• Encourage friends and family to come and visit. Alzheimer’s patients often walk away in the hope of getting to see their loved ones. These visits also help to allay boredom.



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Decreased Autism Rates Found with Healthy Fats During Pregnancy

By Chris Weller

Consuming various healthy fats during pregnancy may reduce a woman’s risk of having a child with autism, new research finds.

Published in the Journal of American Epidemiology by the Harvard School for Public Health, the study examined maternal intake of certain fatty acids across mothers whose children have autism and those whose do not. The study found that women who consumed linoleic acid — a type of omega-6 acid found in vegetable oils, nuts, and seeds — were 34 percent less likely to birth a child with autism, while women who consumed low levels of omega-3 fatty acids — those found in fish — were more 53 percent more likely.

“Our results provide preliminary evidence that increased maternal intake of omega-6 fatty acids could reduce risk of offspring [autism spectrum disorder],” the researchers wrote, “and that very low intakes of omega-3 fatty acids and linoleic acid could increase risk.”

The researchers point to the fatty acids’ importance in the fetus’ brain development, coupled with the mother’s stores of fatty acid toward the end of the pregnancy, as contributing to the decreased risks. However, they could only draw associative links, no causal claims, between the two behavior patterns.

The study included 317 mothers whose children have autism spectrum disorder and 17,728 mothers whose children do not. The mothers all completed surveys about their diets during pregnancy, with some filling out the information while pregnant and others completing it one year after birth.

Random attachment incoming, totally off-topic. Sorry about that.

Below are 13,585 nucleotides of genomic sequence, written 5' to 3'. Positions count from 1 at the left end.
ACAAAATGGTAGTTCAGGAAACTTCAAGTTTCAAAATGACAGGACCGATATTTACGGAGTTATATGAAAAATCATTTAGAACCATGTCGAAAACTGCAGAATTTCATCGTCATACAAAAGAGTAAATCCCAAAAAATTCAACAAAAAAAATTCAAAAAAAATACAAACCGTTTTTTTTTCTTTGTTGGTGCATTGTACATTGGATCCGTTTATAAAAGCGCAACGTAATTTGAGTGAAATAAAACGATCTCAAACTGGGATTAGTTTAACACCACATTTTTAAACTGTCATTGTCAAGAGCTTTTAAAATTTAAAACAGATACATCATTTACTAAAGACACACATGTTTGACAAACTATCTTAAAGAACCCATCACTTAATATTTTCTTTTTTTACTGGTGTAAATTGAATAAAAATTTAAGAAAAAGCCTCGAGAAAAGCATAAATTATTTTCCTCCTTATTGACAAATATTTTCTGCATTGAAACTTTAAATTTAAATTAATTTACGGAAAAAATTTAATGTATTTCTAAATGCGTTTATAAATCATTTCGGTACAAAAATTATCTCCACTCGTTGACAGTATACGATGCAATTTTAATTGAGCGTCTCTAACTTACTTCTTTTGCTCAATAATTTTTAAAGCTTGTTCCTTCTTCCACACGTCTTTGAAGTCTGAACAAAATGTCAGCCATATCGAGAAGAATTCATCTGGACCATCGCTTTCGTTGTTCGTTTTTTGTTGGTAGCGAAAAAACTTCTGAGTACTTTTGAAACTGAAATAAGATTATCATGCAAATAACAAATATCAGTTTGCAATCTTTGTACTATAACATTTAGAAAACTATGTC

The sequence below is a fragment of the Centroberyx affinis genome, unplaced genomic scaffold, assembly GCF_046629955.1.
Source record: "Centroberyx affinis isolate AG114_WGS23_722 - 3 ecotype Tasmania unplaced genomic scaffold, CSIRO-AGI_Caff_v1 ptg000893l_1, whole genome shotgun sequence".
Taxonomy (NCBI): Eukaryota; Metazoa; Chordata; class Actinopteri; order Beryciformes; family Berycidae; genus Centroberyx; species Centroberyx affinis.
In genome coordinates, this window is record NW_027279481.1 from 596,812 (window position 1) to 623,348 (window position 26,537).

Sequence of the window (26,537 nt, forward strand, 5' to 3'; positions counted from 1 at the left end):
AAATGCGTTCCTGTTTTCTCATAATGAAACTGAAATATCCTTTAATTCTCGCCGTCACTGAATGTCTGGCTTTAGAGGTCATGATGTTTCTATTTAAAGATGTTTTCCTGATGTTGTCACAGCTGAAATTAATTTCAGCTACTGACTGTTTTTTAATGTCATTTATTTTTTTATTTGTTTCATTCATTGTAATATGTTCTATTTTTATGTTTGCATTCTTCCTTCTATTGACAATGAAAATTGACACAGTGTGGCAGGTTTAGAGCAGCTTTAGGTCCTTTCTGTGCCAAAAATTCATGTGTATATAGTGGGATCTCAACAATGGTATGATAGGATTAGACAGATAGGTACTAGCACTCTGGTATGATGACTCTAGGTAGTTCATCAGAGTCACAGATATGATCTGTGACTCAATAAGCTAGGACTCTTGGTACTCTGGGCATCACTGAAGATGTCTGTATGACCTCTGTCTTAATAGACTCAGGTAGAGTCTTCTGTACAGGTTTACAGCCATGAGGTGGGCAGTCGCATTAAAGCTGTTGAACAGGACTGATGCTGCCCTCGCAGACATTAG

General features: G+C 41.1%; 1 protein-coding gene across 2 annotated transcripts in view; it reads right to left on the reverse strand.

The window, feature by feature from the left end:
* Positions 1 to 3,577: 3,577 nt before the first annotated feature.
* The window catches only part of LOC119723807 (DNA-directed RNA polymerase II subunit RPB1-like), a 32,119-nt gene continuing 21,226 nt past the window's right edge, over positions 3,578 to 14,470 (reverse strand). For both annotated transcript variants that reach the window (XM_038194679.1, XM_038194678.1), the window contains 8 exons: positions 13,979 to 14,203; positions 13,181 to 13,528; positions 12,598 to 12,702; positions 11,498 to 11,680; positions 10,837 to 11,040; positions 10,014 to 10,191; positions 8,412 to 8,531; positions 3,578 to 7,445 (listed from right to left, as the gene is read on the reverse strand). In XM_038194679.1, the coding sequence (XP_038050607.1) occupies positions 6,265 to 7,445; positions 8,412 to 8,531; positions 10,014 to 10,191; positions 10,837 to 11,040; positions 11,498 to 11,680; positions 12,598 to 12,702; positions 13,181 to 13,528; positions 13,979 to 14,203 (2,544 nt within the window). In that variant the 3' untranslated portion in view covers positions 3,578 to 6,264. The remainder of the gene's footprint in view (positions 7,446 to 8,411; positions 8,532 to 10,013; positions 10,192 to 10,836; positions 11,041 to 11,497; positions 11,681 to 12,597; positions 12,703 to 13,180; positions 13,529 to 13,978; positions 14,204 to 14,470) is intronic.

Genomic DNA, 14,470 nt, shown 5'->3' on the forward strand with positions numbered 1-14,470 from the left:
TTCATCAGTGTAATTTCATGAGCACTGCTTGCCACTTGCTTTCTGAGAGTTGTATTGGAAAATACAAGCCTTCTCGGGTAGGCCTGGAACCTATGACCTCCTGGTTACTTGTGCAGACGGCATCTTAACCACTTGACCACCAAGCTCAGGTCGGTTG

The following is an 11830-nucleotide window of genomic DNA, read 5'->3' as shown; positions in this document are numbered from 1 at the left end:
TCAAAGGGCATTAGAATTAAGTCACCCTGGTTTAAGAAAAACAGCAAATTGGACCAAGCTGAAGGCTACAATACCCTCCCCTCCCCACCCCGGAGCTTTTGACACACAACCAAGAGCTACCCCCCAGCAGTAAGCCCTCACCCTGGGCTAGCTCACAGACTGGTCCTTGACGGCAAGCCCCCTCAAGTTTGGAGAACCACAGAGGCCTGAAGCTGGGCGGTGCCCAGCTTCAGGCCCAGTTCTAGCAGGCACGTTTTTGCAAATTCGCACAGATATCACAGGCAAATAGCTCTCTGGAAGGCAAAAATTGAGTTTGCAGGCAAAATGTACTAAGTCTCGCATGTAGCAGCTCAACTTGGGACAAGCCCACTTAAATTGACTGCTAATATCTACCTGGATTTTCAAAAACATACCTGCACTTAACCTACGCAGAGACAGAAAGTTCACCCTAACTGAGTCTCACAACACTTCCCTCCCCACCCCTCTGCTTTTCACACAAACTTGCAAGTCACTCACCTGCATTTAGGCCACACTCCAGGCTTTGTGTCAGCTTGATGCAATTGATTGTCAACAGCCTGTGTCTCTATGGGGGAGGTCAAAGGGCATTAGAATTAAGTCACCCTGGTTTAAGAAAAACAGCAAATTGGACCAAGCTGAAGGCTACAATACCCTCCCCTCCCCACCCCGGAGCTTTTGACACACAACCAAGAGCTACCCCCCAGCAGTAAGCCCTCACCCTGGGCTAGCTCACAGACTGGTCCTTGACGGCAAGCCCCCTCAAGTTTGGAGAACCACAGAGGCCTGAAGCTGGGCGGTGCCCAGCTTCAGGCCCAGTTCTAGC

One standout figure from the research was that women who consumed more omega-3 fatty acids than other women did not necessarily reduce their child’s risk for autism. At a certain point, the benefits reached a threshold.

This suggests that although getting too little omega-3 fatty acids may increase the risk of autism, once a certain threshold is reached, further consumption doesn’t provide an extra benefit, the researchers said.

Because of the limited sample size and correlative link, the researchers recommended further testing be done.

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Antidepressants May Fail to Help Some Autistic Kids


About a quarter of children with autism may be taking antidepressants that won’t help them, a new study suggests.

Antidepressants may fail to help some autistic kidsAutistic children are sometimes prescribed antidepressants to reduce repetitive behaviors, but the new findings suggest the drugs may not be as effective for this use as they seem.

Researchers at the University of Michigan analyzed results from both published and unpublished studies (unpublished studies have been completed, but have not appeared in a scientific journal). In all studies, children with autism were randomly assigned to receive serotonin receptor inhibitors (SRIs) or a placebo for at least four weeks.

When the researchers looked at results from the published studies alone, they saw a small but real benefit to the drugs. But when the results were adjusted to take into account the role of unpublished studies, the benefit of the drugs disappeared.

The researchers said the purported benefit of taking SRIs for kids with autism could be due to publication bias, a term used to refer to the selective publication of studies with positive results — or those that show a drug works.